Super Mario Galaxy 2 is an ode to gaming pleasure which will forever remain one of the highlights of video game history.
+An immense array of imaginative worlds
+Smooth, precise controls that never falter
+Brilliant design and variety in objectives
+A whopping 240 stars to collect
+Beautiful presentation filled with color and splendor
+A wonderful orchestrated soundtrack
Throughout time, there have been games that are now known as pioneers of their generation. Games that, in some way, offered an experience to rival anything that came before it, changing the perspective of gamers around the globe. Games that are so close to unreachable perfection that it's tempting to label it as such simply as a testament to its greatness. Super Mario Galaxy 2 is one of those games. Something that despite preconceived hype and expectation manages to be a complete surprise. Mario has now been a gaming icon for about 25 years now, managing to offer sublime experiences that have become building blocks for modern game design; and though Mario's quality doesn't need clarification, SMG2 stands as one of his absolute best adventures to date, and also as one of the best games of all time.
There has never really been a solid story in a Mario game, and SMG2 is no exception to this tradition. It's literally as basic as it can be: the insanely vulnerable Princess Peach has been kidnapped again by the nefarious Bowser, and it is Mario's job to save her from this perilous situation. That is all that can be said about the narrative, and in many ways, it's what makes the game such a success. The willingly thin and straightforward story doesn't act as any sort of impediment to the imagination prevalent throughout SMG2. Needless to say, there's no logic to be found in any of Mario's games, which gives the development team ample room to create worlds focused on utilizing every tool you have at your disposal. Contrary to what it might seem at first, the lack of tangible story acts as a channel for endless creativity which, in turn, amplifies the experience. One could, of course, go with the common reasoning that no-one really plays Mario games for the story. However, that would be ignoring what the inclusion of a story would actually lead to. If there was some sort of narrative line that had to be followed, the effects would in fact mostly be detrimental.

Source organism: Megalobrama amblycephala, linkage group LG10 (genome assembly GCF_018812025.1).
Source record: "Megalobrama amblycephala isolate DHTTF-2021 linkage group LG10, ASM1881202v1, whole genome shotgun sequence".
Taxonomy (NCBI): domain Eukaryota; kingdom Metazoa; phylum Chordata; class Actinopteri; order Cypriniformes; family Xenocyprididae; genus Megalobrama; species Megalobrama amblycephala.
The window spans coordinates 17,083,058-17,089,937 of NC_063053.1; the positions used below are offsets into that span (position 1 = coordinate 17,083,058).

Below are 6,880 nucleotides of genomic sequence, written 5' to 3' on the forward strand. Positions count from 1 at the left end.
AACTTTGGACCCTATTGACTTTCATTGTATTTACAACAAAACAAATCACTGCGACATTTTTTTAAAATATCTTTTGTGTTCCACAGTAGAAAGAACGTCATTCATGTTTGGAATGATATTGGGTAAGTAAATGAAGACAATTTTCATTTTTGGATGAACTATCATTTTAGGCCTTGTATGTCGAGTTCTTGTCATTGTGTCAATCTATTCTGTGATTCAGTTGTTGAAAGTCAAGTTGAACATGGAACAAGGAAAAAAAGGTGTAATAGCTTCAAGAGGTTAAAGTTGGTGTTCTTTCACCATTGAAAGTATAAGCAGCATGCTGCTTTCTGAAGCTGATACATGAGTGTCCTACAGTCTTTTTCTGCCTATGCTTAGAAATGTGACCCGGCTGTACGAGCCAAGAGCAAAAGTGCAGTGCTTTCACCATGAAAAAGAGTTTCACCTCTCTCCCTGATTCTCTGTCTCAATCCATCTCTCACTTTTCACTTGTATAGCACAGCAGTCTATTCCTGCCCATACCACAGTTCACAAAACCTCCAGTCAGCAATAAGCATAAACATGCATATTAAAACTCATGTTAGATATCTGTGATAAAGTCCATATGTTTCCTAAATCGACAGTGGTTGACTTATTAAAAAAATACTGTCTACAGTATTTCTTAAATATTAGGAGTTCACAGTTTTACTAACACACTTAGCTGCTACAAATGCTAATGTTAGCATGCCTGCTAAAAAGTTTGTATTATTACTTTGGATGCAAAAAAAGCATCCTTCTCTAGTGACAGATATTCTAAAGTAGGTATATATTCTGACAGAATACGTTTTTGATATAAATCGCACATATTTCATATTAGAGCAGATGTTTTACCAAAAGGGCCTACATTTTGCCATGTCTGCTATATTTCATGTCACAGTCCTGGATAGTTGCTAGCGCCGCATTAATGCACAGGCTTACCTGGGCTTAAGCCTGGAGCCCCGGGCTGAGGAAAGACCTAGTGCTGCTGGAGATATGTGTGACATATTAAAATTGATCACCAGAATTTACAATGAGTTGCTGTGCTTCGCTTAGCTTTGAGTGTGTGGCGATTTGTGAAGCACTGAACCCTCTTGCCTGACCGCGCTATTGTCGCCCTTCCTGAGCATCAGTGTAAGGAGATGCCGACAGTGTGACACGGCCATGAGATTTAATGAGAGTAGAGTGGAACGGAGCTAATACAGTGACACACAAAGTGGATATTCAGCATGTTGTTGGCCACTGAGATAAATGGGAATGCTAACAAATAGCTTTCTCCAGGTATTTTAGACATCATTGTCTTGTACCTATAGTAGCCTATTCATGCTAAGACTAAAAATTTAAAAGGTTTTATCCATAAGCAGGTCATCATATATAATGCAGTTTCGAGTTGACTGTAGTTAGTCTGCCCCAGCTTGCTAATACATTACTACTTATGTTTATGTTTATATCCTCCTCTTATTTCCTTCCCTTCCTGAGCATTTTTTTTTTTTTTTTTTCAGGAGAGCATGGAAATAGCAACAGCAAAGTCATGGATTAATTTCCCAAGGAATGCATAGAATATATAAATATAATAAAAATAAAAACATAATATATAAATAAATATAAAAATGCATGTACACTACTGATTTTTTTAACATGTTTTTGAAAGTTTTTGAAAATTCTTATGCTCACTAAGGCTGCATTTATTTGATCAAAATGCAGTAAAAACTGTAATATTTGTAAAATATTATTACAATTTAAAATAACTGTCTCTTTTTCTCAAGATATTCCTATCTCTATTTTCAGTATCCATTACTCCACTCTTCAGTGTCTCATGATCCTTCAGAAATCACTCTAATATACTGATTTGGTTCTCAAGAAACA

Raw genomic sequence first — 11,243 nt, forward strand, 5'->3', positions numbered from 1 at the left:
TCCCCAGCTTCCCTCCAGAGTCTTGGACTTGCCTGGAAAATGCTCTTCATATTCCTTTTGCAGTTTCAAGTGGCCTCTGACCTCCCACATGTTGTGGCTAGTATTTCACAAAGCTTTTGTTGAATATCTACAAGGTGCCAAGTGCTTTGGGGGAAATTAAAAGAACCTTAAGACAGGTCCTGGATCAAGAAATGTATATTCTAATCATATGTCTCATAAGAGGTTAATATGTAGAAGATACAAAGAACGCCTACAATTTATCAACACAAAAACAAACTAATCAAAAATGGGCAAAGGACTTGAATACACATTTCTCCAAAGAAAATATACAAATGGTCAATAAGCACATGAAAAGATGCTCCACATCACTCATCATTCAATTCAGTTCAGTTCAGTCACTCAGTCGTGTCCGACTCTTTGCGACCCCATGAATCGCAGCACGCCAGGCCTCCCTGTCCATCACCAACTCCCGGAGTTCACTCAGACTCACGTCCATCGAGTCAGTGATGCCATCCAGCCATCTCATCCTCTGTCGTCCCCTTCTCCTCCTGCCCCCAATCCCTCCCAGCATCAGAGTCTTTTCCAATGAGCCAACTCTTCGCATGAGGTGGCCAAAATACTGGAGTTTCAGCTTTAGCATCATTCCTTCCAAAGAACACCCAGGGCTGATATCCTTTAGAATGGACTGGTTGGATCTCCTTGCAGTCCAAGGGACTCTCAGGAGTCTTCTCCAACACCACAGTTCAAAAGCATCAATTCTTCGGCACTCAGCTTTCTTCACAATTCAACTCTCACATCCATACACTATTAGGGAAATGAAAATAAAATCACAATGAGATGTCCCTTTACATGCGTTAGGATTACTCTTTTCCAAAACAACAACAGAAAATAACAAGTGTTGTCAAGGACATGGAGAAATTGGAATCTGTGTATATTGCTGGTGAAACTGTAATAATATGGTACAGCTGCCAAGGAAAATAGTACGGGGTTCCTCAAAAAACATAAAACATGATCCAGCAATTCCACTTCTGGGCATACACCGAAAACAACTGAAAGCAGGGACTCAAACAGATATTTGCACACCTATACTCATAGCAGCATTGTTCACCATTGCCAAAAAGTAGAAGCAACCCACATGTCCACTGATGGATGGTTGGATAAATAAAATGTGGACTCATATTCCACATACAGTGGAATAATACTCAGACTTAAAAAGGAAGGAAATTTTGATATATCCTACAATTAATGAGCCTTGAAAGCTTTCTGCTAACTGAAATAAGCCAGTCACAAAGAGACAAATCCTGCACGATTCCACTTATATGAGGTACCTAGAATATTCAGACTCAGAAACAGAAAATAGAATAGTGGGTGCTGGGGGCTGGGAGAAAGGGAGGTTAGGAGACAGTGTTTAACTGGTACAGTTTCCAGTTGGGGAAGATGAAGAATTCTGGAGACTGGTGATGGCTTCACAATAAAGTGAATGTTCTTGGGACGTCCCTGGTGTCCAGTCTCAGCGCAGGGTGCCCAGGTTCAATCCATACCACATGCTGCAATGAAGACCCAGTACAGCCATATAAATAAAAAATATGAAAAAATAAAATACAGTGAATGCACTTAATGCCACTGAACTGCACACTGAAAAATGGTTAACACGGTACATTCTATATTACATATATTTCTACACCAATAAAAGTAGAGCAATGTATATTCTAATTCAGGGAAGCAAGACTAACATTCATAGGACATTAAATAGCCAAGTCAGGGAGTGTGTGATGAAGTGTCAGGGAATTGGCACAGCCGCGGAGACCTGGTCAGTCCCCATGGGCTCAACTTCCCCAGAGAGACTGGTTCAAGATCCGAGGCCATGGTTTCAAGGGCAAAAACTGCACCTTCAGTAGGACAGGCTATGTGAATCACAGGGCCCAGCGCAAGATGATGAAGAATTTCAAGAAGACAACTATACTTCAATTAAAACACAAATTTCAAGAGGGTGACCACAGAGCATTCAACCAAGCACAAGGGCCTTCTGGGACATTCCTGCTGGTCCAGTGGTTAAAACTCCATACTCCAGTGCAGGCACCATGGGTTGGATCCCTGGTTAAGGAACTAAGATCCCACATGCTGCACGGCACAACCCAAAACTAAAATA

Since the story doesn't take much part in the game itself, it's therefore vital that the gameplay offers variety and enjoyment as counterbalance; and saying that it does just that is a massive understatement. At its core, SMG2 is in every way similar to its proverbial predecessor Super Mario Galaxy. It's a traditional 3D platformer with the added twist of it occurring in space. There's also slight motion control put into the mix, most notably the pointer you can use to shoot out collectable projectiles at enemies and how you must shake the Wii remote to elicit a wide variety of different responses. You'll traverse planets ranging in size from a golf ball to a large-scale meteor, often having to walk around upside down thanks to a planet's gravitational pull. You can then jump between planets with a press of the button, and the camera whips itself along with you. It will at times induce feelings of vertigo, but that only reinforces the setting you're situated in. The controls are, in a word, flawless. Jumping, spinning in the air, reacting to the world around you, it all works seamlessly and there's no chance that a death could be caused by anything but the gamer him- or herself.
Death isn't the most uncommon aspect of SMG2, and for the most part, this is where the sequel differs from the original. Going through SMG and finishing it 100% wasn't really a demanding task. It took some time, but there was little true effort that was needed outside of a precious few exceptions. SMG2 takes a far more bold approach, balancing the difficulty perfectly to create an experience that is challenging but at the same time approachable. You'll need to focus and be precise if you want to conquer everything the game has to offer.